Over the last 30 years, defined contribution (DC) savings plans, such as 401(k)s, have gradually replaced defined benefit (DB) pension plans as the primary privately sponsored vehicle for providing retirement income. Employers now sponsor over 650,000 401(k) plans with more than 87 million participants and $2 trillion in assets.1 401(k) plan participants outnumber DB plan participants by 5 to 2. This continuation application proposes projects that analyze how institutional, economic, and psychological mechanisms interact to shape participation, savings, asset allocation, savings leakage, annuitization, and decumulation outcomes in defined contribution savings plans. Key mechanisms that our ongoing research has identified include financial incentives, institutional constraints, procrastination, anchoring, status quo bias, framing, salience, peer influence, heuristics, mental accounting, and bounded rationality. Our goal is to better understand these mechanisms so that institutions can be optimized to improve retirement savings outcomes. Building on our current R01, this continuation proposal has four aims that complement our previous and ongoing work. First, we plan to study the features of savings plans that affect participation, savings rates, and retirement wealth accumulation. Specifically, we will study, in the context of employer adoption of Roth 401(k) plans, the effects of changing the menu of retirement accounts and the role of savings heuristics. We will also measure the impact of numerical psychological anchors, salient thresholds, and goal-setting prompts that are included in communications to employees. Second, we plan to identify institutional features of employer-sponsored plans that affect savings crowd-out and savings """"""""leakage."""""""" We will measure the link between the automatic enrollment of """"""""unmotivated"""""""" savers and resulting increases in 401(k) cash-outs that occur when workers separate from firms. We will also measure the magnitude of crowd-out across different types of savings accounts, including health savings accounts (HSA) and retirement savings accounts. Third, we plan to study institutional features of retirement plans that affect decumulation decisions. We will study the effect of changing the set of annuitization options in DB and DC accounts, the effect of making partial annuitization salient as an alternative to total annuitization, and the impact of new decision tools that make longevity risk and annuitization easier to understand. Fourth, we will expand the time horizon and number of firms in our 12-year longitudinal database on defined contribution savings plan participants. We will also create four entirely new databases on annuitization decisions in both DB and DC retirement plans. These new databases will cover several million individuals. 1 See EBRI Databook on Employee Benefits (2010).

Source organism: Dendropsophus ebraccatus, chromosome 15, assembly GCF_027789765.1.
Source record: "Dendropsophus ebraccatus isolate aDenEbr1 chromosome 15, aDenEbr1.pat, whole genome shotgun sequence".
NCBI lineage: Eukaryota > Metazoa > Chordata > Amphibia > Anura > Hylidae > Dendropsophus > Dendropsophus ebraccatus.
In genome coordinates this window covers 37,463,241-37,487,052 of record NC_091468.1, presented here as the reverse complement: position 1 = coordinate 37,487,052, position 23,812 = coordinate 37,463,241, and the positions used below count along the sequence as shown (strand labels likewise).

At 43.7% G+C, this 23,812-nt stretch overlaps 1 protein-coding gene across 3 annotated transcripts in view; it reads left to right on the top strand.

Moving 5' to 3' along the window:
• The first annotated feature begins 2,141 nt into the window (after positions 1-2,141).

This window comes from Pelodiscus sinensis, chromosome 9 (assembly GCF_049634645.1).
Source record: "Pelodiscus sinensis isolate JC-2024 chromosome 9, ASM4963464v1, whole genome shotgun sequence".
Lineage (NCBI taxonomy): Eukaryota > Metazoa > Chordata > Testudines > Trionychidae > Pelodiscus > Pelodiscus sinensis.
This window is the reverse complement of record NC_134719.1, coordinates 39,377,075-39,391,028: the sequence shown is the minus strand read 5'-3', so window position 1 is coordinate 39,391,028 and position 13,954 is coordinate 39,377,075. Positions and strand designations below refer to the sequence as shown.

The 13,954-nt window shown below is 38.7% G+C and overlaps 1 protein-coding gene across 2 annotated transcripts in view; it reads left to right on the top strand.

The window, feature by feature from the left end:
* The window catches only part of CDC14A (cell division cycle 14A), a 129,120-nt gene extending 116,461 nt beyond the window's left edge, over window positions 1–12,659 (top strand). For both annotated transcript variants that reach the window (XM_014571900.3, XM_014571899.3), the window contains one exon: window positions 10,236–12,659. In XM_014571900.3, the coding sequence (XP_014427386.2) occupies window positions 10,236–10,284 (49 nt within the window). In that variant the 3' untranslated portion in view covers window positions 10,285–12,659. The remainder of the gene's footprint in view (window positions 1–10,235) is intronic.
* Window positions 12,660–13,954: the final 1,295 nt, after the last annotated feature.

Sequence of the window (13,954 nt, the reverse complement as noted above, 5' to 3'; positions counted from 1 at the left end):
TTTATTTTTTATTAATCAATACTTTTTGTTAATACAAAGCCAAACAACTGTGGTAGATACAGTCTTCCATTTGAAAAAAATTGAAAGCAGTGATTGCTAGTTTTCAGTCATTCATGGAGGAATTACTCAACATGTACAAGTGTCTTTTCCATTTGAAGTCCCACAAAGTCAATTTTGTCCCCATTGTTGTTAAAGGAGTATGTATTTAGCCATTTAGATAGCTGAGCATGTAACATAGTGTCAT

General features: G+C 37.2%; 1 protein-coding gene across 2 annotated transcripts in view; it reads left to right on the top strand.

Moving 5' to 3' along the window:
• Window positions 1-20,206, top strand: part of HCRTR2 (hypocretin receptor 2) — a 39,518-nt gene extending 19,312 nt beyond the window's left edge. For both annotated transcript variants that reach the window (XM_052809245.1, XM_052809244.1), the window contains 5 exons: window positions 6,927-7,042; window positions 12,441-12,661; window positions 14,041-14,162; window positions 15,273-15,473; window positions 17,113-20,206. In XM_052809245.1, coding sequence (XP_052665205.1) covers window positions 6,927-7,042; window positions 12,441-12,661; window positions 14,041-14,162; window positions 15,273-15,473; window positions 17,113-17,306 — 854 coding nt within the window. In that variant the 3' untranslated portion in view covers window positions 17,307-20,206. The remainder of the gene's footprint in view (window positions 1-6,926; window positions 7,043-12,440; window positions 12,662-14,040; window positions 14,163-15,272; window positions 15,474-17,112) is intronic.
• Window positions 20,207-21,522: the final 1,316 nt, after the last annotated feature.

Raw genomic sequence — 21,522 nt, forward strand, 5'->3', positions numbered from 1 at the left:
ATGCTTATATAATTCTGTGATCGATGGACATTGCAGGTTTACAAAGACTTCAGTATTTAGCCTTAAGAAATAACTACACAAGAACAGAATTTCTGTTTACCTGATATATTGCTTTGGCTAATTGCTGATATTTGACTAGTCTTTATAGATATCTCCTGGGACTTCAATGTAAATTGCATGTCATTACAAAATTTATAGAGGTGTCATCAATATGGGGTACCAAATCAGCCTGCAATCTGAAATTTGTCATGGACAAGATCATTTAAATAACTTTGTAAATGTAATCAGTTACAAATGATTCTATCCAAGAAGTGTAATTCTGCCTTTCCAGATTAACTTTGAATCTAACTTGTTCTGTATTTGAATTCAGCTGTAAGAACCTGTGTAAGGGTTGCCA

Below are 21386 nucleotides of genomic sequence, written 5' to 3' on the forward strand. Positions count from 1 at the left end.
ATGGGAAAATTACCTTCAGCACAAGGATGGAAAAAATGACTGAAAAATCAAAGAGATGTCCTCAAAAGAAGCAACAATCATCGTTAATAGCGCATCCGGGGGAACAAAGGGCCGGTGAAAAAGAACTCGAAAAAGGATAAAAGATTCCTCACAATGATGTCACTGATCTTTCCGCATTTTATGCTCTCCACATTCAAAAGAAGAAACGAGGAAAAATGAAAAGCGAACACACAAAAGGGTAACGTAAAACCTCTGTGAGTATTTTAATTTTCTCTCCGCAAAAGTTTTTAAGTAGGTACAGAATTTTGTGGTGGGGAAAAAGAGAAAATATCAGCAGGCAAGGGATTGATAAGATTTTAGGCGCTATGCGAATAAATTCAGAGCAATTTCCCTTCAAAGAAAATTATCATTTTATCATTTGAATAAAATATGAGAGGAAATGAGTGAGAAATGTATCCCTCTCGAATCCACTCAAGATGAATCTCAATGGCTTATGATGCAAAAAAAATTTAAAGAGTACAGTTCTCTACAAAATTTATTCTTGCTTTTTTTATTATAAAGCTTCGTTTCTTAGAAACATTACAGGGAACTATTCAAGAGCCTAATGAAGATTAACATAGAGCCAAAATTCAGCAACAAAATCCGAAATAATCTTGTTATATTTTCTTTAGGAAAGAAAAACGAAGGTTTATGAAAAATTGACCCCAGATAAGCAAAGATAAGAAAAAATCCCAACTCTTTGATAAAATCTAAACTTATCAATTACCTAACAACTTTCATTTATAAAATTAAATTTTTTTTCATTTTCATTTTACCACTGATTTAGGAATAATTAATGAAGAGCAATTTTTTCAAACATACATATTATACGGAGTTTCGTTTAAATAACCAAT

Defined contribution savings plans have become the primary source of voluntary retirement saving in the U.S. and play a critical role in funding the retiremen consumption and out-of-pocket health expenditures of older adults. The proposed research will analyze how institutional, economic, and psychological mechanisms interact to shape participation, savings, asset allocation, savings leakage, annuitization, and decumulation choices in defined contribution savings plans. The application also proposes to expand existing data and create a number of new data resources on savings plan participants.
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